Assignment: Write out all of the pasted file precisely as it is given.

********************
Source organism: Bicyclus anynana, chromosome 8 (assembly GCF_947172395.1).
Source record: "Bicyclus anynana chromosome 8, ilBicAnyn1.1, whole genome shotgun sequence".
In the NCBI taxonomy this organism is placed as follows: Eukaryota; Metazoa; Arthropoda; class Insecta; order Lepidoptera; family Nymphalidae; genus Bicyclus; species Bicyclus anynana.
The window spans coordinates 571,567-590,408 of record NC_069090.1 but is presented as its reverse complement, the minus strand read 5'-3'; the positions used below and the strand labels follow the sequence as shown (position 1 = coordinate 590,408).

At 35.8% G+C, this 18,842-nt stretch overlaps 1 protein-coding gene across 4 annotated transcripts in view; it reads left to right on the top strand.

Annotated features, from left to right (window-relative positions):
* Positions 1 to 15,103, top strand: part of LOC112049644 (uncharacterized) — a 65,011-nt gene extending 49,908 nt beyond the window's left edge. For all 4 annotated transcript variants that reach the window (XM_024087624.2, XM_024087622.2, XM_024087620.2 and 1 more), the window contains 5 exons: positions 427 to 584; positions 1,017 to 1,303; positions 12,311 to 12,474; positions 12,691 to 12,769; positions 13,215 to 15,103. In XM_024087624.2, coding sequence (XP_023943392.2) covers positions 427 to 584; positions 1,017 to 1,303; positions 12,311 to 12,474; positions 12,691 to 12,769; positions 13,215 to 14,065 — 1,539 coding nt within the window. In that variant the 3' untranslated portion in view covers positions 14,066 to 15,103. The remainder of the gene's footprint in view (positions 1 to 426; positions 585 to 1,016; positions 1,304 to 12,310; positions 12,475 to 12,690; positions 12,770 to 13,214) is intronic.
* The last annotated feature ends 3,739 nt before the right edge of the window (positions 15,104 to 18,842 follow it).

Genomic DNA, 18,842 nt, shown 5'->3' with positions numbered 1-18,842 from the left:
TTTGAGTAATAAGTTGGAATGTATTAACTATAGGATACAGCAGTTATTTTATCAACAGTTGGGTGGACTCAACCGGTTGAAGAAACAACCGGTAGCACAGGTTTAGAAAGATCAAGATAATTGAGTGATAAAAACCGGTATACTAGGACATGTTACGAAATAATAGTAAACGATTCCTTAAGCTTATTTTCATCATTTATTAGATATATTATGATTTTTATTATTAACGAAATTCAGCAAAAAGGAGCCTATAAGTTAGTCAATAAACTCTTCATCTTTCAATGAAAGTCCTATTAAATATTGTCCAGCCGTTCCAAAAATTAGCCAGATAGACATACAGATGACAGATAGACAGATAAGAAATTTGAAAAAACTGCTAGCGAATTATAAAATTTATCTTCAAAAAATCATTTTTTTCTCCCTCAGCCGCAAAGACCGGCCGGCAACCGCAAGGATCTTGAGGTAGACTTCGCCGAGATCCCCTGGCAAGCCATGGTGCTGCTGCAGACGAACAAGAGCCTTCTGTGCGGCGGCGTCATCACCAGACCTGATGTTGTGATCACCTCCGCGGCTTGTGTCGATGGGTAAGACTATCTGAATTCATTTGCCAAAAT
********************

Source organism: Bicyclus anynana, chromosome 8 (assembly GCF_947172395.1).
Source record: "Bicyclus anynana chromosome 8, ilBicAnyn1.1, whole genome shotgun sequence".
In the NCBI taxonomy this organism is placed as follows: Eukaryota; Metazoa; Arthropoda; class Insecta; order Lepidoptera; family Nymphalidae; genus Bicyclus; species Bicyclus anynana.
The window spans coordinates 571,567-590,408 of record NC_069090.1 but is presented as its reverse complement, the minus strand read 5'-3'; the positions used below and the strand labels follow the sequence as shown (position 1 = coordinate 590,408).

At 35.8% G+C, this 18,842-nt stretch overlaps 1 protein-coding gene across 4 annotated transcripts in view; it reads left to right on the top strand.

Annotated features, from left to right (window-relative positions):
* Positions 1 to 15,103, top strand: part of LOC112049644 (uncharacterized) — a 65,011-nt gene extending 49,908 nt beyond the window's left edge. For all 4 annotated transcript variants that reach the window (XM_024087624.2, XM_024087622.2, XM_024087620.2 and 1 more), the window contains 5 exons: positions 427 to 584; positions 1,017 to 1,303; positions 12,311 to 12,474; positions 12,691 to 12,769; positions 13,215 to 15,103. In XM_024087624.2, coding sequence (XP_023943392.2) covers positions 427 to 584; positions 1,017 to 1,303; positions 12,311 to 12,474; positions 12,691 to 12,769; positions 13,215 to 14,065 — 1,539 coding nt within the window. In that variant the 3' untranslated portion in view covers positions 14,066 to 15,103. The remainder of the gene's footprint in view (positions 1 to 426; positions 585 to 1,016; positions 1,304 to 12,310; positions 12,475 to 12,690; positions 12,770 to 13,214) is intronic.
* The last annotated feature ends 3,739 nt before the right edge of the window (positions 15,104 to 18,842 follow it).

Genomic DNA, 18,842 nt, shown 5'->3' with positions numbered 1-18,842 from the left:
TTTGAGTAATAAGTTGGAATGTATTAACTATAGGATACAGCAGTTATTTTATCAACAGTTGGGTGGACTCAACCGGTTGAAGAAACAACCGGTAGCACAGGTTTAGAAAGATCAAGATAATTGAGTGATAAAAACCGGTATACTAGGACATGTTACGAAATAATAGTAAACGATTCCTTAAGCTTATTTTCATCATTTATTAGATATATTATGATTTTTATTATTAACGAAATTCAGCAAAAAGGAGCCTATAAGTTAGTCAATAAACTCTTCATCTTTCAATGAAAGTCCTATTAAATATTGTCCAGCCGTTCCAAAAATTAGCCAGATAGACATACAGATGACAGATAGACAGATAAGAAATTTGAAAAAACTGCTAGCGAATTATAAAATTTATCTTCAAAAAATCATTTTTTTCTCCCTCAGCCGCAAAGACCGGCCGGCAACCGCAAGGATCTTGAGGTAGACTTCGCCGAGATCCCCTGGCAAGCCATGGTGCTGCTGCAGACGAACAAGAGCCTTCTGTGCGGCGGCGTCATCACCAGACCTGATGTTGTGATCACCTCCGCGGCTTGTGTCGATGGGTAAGACTATCTGAATTCATTTGCCAAAAT